Kamchatka: skiing in the land of fire and ice

by Alf.Alderson

Kamchatka's elemental landscape provides some of the wildest and most inspiring skiing on earth

The vast Kamchatkan peninsula in Russia’s far northeast corner is so remote that many of its mountains are yet to be officially named. Those that are have generally acquired a moniker because they’re big, high and volcanic - in fact one of the peaks, Mutnovski, last erupted only seven years ago. And if you go helikiing here, chances are you’ll ski down its flanks.

Kamchatka is one of the most active volcanic regions on Earth, an integral link in the infamous Pacific Ring of Fire. It’s also home to the world’s highest concentration of grizzly bears (which you may just spot whilst skiing since the season here runs into May, when the bears are awaking from hibernation), and it has without doubt some of the most awe inspiring landscapes on the planet in which to ski.

Just getting to the start of your first ski run is an unforgettable adventure. The coach journey to the heliport takes you from the grim, ash-grey streets of the city of Petropavlovsk-Kamchatsky, a throwback to Cold War days when the majority of inhabitants were military personnel, and beneath the smoking summit of 2751-metre Avachinsky Volcano. Don’t worry if you fail to get a good view - you’ll be skiing down it later.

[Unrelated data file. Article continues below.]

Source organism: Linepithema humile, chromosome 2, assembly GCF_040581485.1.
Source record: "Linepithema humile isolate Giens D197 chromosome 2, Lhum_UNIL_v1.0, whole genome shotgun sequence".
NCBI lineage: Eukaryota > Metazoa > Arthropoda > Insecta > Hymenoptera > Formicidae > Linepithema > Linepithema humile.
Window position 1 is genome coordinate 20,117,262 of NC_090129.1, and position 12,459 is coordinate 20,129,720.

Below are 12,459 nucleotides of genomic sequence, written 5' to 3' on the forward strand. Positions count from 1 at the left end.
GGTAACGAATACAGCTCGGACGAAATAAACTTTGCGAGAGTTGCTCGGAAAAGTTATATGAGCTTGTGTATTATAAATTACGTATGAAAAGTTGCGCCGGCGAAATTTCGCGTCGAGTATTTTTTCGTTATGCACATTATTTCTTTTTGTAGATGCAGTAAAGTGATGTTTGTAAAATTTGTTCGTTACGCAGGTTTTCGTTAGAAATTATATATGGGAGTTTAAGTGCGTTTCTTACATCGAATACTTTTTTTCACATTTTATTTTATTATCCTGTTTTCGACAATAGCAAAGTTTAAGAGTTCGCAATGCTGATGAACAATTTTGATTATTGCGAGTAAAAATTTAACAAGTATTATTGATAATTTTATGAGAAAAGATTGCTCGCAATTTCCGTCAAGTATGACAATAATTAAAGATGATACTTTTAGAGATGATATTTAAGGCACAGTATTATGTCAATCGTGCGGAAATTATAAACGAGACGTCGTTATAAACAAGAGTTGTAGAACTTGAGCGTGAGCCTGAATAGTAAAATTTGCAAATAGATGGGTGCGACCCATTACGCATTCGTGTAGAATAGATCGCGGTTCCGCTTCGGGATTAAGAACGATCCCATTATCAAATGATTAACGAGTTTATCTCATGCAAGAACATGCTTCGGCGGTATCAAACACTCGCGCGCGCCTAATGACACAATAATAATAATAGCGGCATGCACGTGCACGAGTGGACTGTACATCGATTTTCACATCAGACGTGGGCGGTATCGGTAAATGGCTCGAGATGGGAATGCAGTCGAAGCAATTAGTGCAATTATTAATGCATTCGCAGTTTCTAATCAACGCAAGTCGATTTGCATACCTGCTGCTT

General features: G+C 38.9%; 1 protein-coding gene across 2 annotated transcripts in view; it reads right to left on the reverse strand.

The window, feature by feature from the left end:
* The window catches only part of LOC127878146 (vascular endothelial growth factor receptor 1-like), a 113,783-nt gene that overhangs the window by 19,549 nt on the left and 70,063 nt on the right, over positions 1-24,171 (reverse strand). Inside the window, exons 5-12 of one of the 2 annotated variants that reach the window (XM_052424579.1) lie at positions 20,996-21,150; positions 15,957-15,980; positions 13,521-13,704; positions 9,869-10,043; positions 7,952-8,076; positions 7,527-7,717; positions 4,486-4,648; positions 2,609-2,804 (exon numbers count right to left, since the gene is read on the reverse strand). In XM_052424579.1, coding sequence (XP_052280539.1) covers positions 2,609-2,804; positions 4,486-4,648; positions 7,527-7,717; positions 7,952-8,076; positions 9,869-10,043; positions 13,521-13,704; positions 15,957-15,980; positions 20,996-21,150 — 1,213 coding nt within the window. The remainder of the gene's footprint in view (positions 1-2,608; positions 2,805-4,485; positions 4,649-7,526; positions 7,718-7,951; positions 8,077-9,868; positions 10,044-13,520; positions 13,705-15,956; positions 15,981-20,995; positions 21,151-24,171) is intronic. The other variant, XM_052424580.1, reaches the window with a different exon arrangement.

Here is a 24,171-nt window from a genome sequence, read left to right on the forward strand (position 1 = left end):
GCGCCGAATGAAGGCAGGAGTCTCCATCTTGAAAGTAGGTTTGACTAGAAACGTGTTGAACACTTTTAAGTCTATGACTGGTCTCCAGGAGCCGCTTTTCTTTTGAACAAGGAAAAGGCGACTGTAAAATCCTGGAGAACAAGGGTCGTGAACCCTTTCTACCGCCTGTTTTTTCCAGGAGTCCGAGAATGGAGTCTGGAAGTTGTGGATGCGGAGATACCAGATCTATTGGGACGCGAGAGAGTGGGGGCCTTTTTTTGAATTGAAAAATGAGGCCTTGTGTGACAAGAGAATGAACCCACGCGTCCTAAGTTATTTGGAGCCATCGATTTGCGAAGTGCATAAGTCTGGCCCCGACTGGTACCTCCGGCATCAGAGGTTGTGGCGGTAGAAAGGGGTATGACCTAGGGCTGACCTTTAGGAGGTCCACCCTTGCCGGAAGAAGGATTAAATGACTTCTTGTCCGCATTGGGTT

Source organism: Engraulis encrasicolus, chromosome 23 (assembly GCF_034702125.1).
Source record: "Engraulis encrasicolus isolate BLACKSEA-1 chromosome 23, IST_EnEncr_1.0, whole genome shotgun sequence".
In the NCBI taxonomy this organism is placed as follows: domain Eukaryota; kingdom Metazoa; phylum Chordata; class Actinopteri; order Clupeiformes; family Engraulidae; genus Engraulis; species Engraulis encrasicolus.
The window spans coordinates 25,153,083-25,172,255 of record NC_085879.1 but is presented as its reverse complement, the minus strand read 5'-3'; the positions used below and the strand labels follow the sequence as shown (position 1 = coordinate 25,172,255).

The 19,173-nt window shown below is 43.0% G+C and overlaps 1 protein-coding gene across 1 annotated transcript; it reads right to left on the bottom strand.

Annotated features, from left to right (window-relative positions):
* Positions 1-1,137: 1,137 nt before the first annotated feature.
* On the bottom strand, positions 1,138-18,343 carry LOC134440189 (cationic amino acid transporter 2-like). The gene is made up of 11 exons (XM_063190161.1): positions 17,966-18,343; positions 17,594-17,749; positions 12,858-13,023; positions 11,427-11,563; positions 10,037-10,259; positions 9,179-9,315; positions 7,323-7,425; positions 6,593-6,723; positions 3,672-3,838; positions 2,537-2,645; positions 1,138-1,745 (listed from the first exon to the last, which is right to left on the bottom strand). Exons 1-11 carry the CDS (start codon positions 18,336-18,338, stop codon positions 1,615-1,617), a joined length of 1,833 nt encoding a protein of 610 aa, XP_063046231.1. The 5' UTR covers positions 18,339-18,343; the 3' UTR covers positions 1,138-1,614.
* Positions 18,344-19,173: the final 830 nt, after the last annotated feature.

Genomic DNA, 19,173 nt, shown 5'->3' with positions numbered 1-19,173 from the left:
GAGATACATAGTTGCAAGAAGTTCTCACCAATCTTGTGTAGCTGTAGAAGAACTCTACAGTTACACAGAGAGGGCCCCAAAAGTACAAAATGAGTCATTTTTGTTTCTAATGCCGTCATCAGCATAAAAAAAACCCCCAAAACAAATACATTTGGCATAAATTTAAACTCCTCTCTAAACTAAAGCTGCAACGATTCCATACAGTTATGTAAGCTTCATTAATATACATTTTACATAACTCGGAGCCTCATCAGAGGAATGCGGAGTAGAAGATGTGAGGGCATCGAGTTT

At the heliport the smell of aviation fuel and the thump of the massive rotor blades of the distinctly utilitarian Mi-8 helicopters in which you’ll be flying create an immediate frisson of excitement. Clamber into the back with twelve fellow riders and your guides, then settle back for the shuddering thirty minute flight into the heart of a World Heritage site that Unesco describes with studied understatement as being of ‘exceptional natural beauty and diversity’.

It’s impossible not to notice the distinctly minimalist interior of the craft. One of the helicopters we used was literally held together in places by string – very strong Russian string I’m sure, but string nevertheless. There are no seat belts to the hard bench seats, and the fuselage is big enough that you can get up and wander around during the flight and even open the porthole-like windows to stick your head out for a better view (try pulling a trick like that on a North American heliski operation…).

And the views through those portholes are literally awe inspiring - to the east the cobalt blue waters of the Pacific lap against a snowbound shoreline, whilst in every other direction range upon range of snow shrouded mountains lay in a powder blue haze beneath clear sunny skies, banners of smoke and steam rising here and there where cracks in their flanks extend all the way down to the Earth’s core.

Each run will start with skiers and boarders tumbling out of the chopper and cowering close to the ground in a blizzard of rotor-whipped snow until the machine has clattered away to meet the group later in a valley some 2,000-metres below. Once the snow has settled and silence returned to the mountains it would be quite easy to stand and stare all day at the awesome panoramas on view, were it not for the magnificent sight directly below - an untracked powder field the size and length of which no ski resort in the world can match.